Job trends and future growth of Canada’s water quality workforce

Water quality professional

Clean water is essential to every habit on earth, making water quality management a key component of many environmental jobs.

But careers in water quality are not just in high demand — they are also undergoing rapid changes. Climate change, population growth, and urbanization create new challenges that professionals must address to reduce negative impacts on water resources.

What are the current status and future growth of Canada’s water quality workforce? ECO Canada conducted a recent study, titled Careers in Water Quality to find out.

Current demand and what employers look for for jobs in water quality

In 2013, Canada had an estimated 1.8 million workers who used environmental skills as part of their work activities.

Over 27% of these workers (499,000 employees) apply water quality skills in their work, while roughly 83,500 professionals work in core water quality careers.

While most industries have a demand for water quality practitioners, the three industries that are most likely to hire water quality practitioners are:

Educational Requirements

The water quality job market is shifting to higher educational requirements. Nearly 75% of new job openings in water quality require a bachelor’s degree, but only 25% of the water quality professionals hold a bachelor’s degree.

Desired Environmental Skills and Competencies

Across most water quality occupations, water quality practitioners require similar environmental skills and competencies such as:

Career options and salaries

Research shows that most water quality jobs involve eight broad practice areas:

  1. Integrated water resources and watershed management.
  2. Protection of groundwater from contamination.
  3. Protection of surface water.
  4. Marine water quality.
  5. Aquaculture and food processing.
  6. Municipal water systems, including water treatment, water distribution, wastewater treatment, and wastewater collection.
  7. Green Building.
  8. Water quality education, communication, policy and planning.

Learn about careers in water management and others by viewing our career profiles.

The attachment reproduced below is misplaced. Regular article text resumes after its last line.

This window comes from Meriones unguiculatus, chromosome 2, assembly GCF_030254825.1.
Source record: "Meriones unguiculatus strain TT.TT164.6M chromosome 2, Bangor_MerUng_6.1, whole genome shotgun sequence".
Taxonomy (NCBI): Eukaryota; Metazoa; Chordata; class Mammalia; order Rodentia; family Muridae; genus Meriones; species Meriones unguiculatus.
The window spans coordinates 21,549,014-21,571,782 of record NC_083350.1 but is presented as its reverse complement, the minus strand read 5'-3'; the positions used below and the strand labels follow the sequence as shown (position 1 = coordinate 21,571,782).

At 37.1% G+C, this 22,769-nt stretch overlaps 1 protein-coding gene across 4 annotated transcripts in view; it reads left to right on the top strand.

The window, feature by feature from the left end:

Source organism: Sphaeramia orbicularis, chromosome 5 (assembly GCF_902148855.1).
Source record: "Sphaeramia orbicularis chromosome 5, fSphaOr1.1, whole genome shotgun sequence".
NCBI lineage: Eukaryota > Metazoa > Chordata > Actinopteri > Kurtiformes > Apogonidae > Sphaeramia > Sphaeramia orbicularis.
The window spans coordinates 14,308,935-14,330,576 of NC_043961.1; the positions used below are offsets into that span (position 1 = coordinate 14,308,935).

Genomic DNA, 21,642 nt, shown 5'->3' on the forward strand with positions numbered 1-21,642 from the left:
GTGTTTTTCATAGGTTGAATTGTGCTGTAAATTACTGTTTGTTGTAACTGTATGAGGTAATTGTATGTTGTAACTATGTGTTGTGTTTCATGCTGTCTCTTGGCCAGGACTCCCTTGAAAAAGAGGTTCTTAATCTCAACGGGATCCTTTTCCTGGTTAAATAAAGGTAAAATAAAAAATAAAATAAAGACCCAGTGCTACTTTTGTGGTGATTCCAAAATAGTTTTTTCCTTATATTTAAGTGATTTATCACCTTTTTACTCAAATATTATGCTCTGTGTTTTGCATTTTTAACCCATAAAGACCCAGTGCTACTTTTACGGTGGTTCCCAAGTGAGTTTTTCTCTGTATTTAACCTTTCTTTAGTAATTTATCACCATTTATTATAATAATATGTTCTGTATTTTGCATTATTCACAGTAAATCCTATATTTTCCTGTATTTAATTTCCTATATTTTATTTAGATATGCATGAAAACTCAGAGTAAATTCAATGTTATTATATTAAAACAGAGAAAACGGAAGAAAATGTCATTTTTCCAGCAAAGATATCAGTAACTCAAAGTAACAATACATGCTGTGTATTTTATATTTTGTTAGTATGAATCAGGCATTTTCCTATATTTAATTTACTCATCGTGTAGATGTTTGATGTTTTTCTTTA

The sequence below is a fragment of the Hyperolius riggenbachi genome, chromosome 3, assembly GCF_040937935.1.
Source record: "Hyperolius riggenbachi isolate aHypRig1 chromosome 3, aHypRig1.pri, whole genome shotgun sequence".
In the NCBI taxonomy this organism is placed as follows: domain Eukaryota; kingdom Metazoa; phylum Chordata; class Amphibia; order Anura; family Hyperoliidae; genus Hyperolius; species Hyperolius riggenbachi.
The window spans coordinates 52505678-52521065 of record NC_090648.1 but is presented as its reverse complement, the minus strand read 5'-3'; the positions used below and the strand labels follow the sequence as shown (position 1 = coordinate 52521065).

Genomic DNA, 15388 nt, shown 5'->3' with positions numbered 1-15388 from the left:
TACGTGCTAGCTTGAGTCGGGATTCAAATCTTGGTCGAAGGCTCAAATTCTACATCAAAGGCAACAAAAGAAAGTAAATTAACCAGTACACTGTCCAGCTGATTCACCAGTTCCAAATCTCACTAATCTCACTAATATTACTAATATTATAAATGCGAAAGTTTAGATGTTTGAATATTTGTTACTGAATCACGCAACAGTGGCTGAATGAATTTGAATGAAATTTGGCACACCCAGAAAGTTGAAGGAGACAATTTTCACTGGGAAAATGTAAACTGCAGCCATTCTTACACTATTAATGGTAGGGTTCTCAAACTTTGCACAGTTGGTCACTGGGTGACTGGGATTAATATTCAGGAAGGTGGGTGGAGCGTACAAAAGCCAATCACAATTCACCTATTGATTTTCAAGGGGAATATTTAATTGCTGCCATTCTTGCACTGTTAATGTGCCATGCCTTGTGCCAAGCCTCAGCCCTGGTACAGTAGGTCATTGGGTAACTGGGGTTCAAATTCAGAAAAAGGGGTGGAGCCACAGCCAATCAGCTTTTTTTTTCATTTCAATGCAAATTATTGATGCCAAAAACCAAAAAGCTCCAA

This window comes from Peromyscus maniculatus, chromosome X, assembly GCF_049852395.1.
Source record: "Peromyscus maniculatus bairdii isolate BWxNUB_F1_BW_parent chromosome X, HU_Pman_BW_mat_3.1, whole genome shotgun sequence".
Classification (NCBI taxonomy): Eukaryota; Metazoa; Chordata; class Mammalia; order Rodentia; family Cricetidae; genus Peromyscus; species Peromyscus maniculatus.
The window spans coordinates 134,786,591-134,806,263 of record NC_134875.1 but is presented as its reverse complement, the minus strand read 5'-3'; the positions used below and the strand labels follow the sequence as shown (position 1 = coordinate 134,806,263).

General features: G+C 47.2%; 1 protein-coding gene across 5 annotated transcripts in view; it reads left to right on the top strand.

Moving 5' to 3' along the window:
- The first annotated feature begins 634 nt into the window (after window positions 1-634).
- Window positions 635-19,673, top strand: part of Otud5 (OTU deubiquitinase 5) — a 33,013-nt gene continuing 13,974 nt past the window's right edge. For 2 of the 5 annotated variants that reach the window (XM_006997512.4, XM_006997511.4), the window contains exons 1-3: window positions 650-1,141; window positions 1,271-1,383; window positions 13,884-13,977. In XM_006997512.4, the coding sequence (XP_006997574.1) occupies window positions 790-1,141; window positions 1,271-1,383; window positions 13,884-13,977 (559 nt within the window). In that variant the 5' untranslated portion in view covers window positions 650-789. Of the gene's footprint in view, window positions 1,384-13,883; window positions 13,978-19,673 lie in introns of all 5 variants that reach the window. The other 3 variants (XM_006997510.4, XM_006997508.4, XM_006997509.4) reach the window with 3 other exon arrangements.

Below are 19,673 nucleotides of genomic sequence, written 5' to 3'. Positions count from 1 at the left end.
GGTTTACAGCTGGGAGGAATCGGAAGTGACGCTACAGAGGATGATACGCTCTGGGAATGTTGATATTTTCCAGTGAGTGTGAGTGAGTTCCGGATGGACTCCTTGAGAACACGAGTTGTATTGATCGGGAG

Career pathways

Water quality technicians, water resources engineers, water quality scientists, and professionals in water quality communications, education, policy and planning often begin with a bachelor’s degree or at least a three-year diploma for technicians. Typically, these professionals then make lateral career moves between different types of roles and employers, such as NGOs, governments, private industry, or consulting.

Environmental engineers, engineers in water utilities, water systems operators, and green building professionals follow more vertical career pathways. These workers progress from entry-level to senior-level positions and through progressive management roles.

Municipal water systems operators follow a more narrowly defined career path through four classes of certification. Based on their certification level and experience, these practitioners move up into system supervisor, operations manager, or facility manager positions.

Starting and average salaries

Earnings for water quality workers vary significantly, both for entry-level positions and for workers with experience. These wage variations are linked to different types of employers and practice areas.

Employers in mining, oil and gas, and environmental consulting offer the highest paying positions, while annual earnings are lower for workers employed by governments, conservation organizations, watershed management organizations and other NGOs.

The average starting salary for water quality jobs is $55,284. The average salary for workers with at least 5 years of experience is $84,239. Hydrogeologists earn the highest starting salary at an average of $74,100.

For more up-to-date information on how much water quality professionals earn, take a look at our Compensation Report. 

Future demand and hiring forecasts for water quality workers

The demand for water quality professionals is increasing.

Employers of chemists, hydrogeologists, green building professionals, water utility engineers and environmental engineers are the most likely to expect their staffing levels to increase in the future.

While there’s a higher concentration of workers near both of Canada’s coasts and in Alberta, there are different drivers of demand for water quality practitioners in each province.

For example, Alberta’s oil and gas industry has driven high demand for water engineering occupations, water quality managers in natural resources, and water quality scientists and technicians.

According to water quality professionals, climate change is the most commonly cited trend affecting the water quality job market and skills requirements.

Additional factors that will shape the demand for water quality professionals are:

Learn more about the status of Canada’s water quality workforce, such as the job market for water engineers, download the Careers in Water Quality report.


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